Southport Dress

Last Summer Dress – Southport (+ tutorial)

As I’m writing this the wind is howling around the yurt, the rain pattering on the roof. I was thinking it wasn’t too late for one last summer dress, but you never know what the weather will do. The Southport Dress from True Bias is probably no new sight to you, it seems to have been a very popular pattern this summer. And I can see why: it’s easy to sew and easy to wear. However, if you’re not a fan of sewing buttonholes I’ve got just the thing for you. For Sewing Indie Month I’ve created a tutorial on how to change the front closure into buttons and loops. Check Kelli’s blog to see the tutorial!

Southport Dress

I had this lovely rayon in my stash, perfect for a throw on summer dress. I got it at the local market, which has turned out to be a real treasure trove. I’ve gotten many gorgeous rayons and other fabrics from there already, and super cheap as well. This one was 1€ per metre! I’ve been making regular trips to stock up on lightweight fabrics, as I’ll be working on summer patterns this winter. While this fabric is pretty, it doesn’t really go with other things in my wardrobe. But that’s just another good excuse to make a dress, it doesn’t have to be paired with anything else.

The pattern was a breeze to sew. It’s drafted for a C-cup but most of the dart is rotated towards the waist. This leaves only a small dart, so I left it that way and just took out some width at the side seam. I also tried to lengthen the skirt to knee length, but that didn’t work out very well. The skirt is straight from the hips down and it just looked off, lengthened. So even though I’m not sure this shorter length looks the best on me, I chopped off 5″ again. The drapey rayon isn’t the best option for the pockets. The bunch up at my hips , so I might take them out or tack them down to the front. All this aside, I love the ease of this dress and it’s perfect for a warm summer day.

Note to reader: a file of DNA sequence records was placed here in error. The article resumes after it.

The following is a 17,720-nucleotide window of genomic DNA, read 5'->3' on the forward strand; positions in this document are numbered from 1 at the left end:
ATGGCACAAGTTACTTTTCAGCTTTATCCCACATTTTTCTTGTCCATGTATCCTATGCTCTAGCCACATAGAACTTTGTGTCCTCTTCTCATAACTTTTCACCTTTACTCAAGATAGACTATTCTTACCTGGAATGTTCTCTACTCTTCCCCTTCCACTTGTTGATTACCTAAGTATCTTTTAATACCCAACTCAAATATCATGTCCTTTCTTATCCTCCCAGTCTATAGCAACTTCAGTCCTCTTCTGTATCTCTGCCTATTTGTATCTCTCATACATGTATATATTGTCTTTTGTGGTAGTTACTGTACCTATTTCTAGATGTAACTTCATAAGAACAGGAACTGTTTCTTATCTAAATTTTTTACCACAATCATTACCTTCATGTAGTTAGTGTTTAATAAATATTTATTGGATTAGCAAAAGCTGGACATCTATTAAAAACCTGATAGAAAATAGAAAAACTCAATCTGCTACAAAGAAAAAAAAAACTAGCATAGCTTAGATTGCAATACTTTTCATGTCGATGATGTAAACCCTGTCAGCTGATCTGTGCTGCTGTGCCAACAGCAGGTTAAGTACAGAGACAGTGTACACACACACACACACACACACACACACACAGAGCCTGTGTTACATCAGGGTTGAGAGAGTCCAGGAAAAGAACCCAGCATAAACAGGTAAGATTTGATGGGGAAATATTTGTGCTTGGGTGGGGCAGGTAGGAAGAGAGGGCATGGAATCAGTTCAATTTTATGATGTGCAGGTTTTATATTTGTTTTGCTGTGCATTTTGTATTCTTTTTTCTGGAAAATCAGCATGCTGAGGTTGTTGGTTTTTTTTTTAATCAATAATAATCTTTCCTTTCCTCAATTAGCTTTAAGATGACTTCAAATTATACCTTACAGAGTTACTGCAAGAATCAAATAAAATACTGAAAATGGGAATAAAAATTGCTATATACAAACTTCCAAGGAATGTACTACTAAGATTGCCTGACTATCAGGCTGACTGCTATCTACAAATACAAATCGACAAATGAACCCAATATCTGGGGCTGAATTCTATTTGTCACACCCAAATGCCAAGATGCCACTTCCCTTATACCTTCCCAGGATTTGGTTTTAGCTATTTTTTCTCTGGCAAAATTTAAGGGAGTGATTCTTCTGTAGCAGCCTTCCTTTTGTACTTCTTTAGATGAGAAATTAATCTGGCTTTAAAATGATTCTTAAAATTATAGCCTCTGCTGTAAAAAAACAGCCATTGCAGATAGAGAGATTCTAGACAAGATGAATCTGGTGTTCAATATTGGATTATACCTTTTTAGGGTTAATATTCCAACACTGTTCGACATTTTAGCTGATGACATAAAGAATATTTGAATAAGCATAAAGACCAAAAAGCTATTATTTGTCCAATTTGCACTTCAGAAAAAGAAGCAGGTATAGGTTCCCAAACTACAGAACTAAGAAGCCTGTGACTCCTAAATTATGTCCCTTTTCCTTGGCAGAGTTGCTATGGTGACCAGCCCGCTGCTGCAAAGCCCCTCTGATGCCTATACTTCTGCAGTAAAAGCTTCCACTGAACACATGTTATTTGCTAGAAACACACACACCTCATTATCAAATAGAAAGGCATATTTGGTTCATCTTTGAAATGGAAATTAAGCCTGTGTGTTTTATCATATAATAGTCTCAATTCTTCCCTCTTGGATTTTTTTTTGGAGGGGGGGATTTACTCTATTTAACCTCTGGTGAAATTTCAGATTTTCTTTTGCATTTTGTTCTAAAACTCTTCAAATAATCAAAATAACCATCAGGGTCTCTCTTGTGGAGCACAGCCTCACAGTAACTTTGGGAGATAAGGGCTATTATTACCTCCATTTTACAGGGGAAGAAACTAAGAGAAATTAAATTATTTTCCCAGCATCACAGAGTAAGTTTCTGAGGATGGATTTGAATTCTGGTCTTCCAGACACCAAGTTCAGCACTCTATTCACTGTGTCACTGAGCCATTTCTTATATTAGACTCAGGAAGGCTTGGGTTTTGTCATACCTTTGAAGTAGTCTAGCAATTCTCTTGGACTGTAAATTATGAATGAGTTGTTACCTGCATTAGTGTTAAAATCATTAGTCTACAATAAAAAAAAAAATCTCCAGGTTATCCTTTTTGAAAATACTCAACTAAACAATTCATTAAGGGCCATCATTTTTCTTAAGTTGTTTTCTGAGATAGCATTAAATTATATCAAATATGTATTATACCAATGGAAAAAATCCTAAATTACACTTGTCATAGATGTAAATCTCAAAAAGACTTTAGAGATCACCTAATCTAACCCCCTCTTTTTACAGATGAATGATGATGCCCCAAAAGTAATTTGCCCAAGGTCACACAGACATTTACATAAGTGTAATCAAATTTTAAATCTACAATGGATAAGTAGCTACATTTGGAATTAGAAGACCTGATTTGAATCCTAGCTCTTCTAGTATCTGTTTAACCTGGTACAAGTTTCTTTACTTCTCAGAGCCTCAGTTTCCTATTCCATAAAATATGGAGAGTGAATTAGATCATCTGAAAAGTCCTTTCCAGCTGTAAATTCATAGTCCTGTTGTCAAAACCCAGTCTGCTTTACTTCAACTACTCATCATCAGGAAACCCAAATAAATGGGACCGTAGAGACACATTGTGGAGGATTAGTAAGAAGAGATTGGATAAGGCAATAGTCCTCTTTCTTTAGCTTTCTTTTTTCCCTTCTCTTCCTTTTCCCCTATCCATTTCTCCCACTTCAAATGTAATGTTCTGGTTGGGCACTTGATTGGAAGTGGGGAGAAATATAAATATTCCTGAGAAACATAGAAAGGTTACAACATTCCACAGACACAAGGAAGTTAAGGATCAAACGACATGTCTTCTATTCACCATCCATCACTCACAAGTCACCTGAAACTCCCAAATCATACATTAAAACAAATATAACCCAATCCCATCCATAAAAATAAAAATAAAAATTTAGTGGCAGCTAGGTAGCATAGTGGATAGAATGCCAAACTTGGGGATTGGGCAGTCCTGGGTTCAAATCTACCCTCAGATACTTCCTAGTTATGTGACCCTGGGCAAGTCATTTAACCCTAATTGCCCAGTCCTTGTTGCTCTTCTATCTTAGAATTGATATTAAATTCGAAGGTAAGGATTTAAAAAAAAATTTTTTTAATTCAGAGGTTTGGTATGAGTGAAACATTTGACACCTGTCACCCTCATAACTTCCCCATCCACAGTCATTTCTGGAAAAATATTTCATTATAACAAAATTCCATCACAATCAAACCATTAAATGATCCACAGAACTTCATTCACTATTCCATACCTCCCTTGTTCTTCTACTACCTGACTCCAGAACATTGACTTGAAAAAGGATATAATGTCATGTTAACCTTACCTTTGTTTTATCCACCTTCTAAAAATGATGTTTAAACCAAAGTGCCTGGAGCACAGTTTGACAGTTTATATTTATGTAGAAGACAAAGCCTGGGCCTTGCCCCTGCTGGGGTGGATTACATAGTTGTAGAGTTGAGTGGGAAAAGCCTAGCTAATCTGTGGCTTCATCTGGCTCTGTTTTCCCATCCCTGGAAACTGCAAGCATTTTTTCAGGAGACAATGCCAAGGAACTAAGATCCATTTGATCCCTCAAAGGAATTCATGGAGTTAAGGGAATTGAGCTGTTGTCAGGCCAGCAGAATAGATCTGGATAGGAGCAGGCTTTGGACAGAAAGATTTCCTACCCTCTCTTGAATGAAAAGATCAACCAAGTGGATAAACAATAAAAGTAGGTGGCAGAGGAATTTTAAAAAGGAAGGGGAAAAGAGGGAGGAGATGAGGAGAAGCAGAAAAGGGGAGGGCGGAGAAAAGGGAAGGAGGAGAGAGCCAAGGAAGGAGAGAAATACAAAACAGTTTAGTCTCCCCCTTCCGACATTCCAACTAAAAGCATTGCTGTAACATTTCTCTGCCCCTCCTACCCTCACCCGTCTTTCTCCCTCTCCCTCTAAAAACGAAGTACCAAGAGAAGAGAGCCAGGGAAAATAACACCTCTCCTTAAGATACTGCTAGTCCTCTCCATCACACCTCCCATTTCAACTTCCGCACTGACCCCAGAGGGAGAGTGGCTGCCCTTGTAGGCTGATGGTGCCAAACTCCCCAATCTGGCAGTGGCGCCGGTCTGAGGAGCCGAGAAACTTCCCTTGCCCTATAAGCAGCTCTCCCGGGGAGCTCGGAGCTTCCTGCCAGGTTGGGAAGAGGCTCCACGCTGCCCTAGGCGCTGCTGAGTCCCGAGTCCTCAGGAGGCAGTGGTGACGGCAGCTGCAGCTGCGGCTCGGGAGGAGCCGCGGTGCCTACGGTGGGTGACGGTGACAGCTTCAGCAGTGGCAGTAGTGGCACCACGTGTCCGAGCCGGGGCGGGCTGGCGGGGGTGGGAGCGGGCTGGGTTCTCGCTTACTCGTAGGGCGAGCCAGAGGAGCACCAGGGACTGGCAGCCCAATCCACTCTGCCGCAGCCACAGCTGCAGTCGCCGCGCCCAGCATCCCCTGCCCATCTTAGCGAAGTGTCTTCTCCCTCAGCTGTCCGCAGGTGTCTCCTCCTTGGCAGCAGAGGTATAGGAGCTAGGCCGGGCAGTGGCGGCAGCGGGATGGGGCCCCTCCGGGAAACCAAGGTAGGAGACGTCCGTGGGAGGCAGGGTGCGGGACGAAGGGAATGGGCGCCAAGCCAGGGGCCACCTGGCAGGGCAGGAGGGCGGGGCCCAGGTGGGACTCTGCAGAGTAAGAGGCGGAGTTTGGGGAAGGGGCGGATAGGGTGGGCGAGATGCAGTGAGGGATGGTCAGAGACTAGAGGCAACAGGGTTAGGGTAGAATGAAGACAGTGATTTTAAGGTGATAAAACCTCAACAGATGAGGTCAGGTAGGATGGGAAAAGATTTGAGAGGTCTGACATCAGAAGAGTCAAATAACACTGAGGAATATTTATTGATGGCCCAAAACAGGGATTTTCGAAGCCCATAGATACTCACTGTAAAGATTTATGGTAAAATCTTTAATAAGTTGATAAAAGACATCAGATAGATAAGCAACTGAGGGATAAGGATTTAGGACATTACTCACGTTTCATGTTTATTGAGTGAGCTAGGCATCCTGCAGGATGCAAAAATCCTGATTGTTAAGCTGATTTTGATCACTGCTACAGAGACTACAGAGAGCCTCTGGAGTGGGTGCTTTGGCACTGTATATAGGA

Southport Dress

The biggest change was the front closure. I created a button and loop closure instead of the button and buttonhole closure that comes with the pattern. My sewing machine was acting up with buttonholes lately anyway so this was perfect. I added 2 buttons because I lengthened the bodice as per usual and these closures have a tendency to gape. I made bias tape for the loops and fabric covered buttons. Unfortunately this fabric doesn’t show the buttons and loops very well… If you want to know how to adapt the Southport Dress pattern yourself, check out the tutorial on Kelli’s blog!

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